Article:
Purpose: Despite its highly detrimental potential, most standard questionnaires assessing psychosocial stress at work do not include mobbing as a risk factor. In the German standard version of COPSOQ, mobbing is assessed with a single item. In the Gutenberg Health Study, this version was used together with a newly developed short scale based on the Leymann Inventory of Psychological Terror. The purpose of the present study was to evaluate the psychometric properties of these two measures, to compare them and to test their differential impact on relevant outcome parameters.
Methods: This analysis is based on a population-based sample of 1441 employees participating in the Gutenberg Health Study. Exploratory and confirmatory factor analyses and reliability analyses were used to assess the mobbing scale. To determine their predictive validities, multiple linear regression analyses with six outcome parameters and log-binomial regression models for two of the outcome aspects were run.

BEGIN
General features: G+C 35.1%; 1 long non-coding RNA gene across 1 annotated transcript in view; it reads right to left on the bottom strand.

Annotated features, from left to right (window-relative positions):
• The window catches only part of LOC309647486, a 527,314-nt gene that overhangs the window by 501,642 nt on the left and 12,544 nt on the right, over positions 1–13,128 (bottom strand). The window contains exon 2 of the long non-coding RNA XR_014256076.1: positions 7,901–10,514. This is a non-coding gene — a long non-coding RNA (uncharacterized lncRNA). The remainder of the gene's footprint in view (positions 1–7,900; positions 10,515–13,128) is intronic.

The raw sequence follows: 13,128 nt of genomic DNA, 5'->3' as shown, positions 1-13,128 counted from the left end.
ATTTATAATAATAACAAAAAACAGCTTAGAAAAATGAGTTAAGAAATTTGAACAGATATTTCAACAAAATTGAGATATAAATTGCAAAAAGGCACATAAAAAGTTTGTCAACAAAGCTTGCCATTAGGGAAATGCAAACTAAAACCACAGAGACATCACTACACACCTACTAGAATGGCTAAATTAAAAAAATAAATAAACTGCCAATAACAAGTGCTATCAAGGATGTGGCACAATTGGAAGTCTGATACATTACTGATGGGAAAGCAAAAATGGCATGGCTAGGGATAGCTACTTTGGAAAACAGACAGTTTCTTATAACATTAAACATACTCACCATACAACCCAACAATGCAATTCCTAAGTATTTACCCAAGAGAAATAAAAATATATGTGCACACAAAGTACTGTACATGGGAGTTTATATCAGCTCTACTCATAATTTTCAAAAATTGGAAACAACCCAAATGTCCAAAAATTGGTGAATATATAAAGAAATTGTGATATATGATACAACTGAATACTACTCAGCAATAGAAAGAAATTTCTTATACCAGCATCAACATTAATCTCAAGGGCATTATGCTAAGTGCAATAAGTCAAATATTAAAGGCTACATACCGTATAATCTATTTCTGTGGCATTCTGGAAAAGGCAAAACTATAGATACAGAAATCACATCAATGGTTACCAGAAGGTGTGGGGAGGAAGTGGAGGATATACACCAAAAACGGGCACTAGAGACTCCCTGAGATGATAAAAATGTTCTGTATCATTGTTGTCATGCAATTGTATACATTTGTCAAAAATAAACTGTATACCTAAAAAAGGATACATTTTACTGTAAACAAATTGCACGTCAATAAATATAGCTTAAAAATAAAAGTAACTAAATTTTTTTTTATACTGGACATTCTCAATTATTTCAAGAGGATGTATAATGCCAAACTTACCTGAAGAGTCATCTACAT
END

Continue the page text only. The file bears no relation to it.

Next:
Results: Factor analyses of the five-item scale confirmed a one-factor solution, reliability was α = 0.65. Both the single-item and the five-item scales were associated with all six outcome scales. Effect sizes were similar for both mobbing measures.
Conclusion: Mobbing is an important risk factor for health-related outcomes. For the purpose of psychosocial risk assessment in the workplace, both the single-item and the five-item constructs were psychometrically appropriate. Associations with outcomes were about equivalent. However, the single item has the advantage of parsimony, whereas the five-item construct depicts several distinct forms of mobbing.
This article is published in the Journal "International Archives of Occupational and Environmental Health" Volume 89, Issue 1, pp. 137-146.
First Online: 19 May 2015
S. Garthus‑Niegel, M. Nübling, S. Letzel, J. Hegewald, M. Wagner, P. S. Wild, M. Blettner, I. Zwiener, U. Latza, S. Jankowiak, F. Liebers, A. Seidler:
Development of a mobbing short scale in the Gutenberg Health Study.
in: International Archives of Occupational and Environmental Health, Volume 89, Issue 1 2016. pages 137-146, Project number: F 2235, DOI: 10.1007/s00420-015-1058-6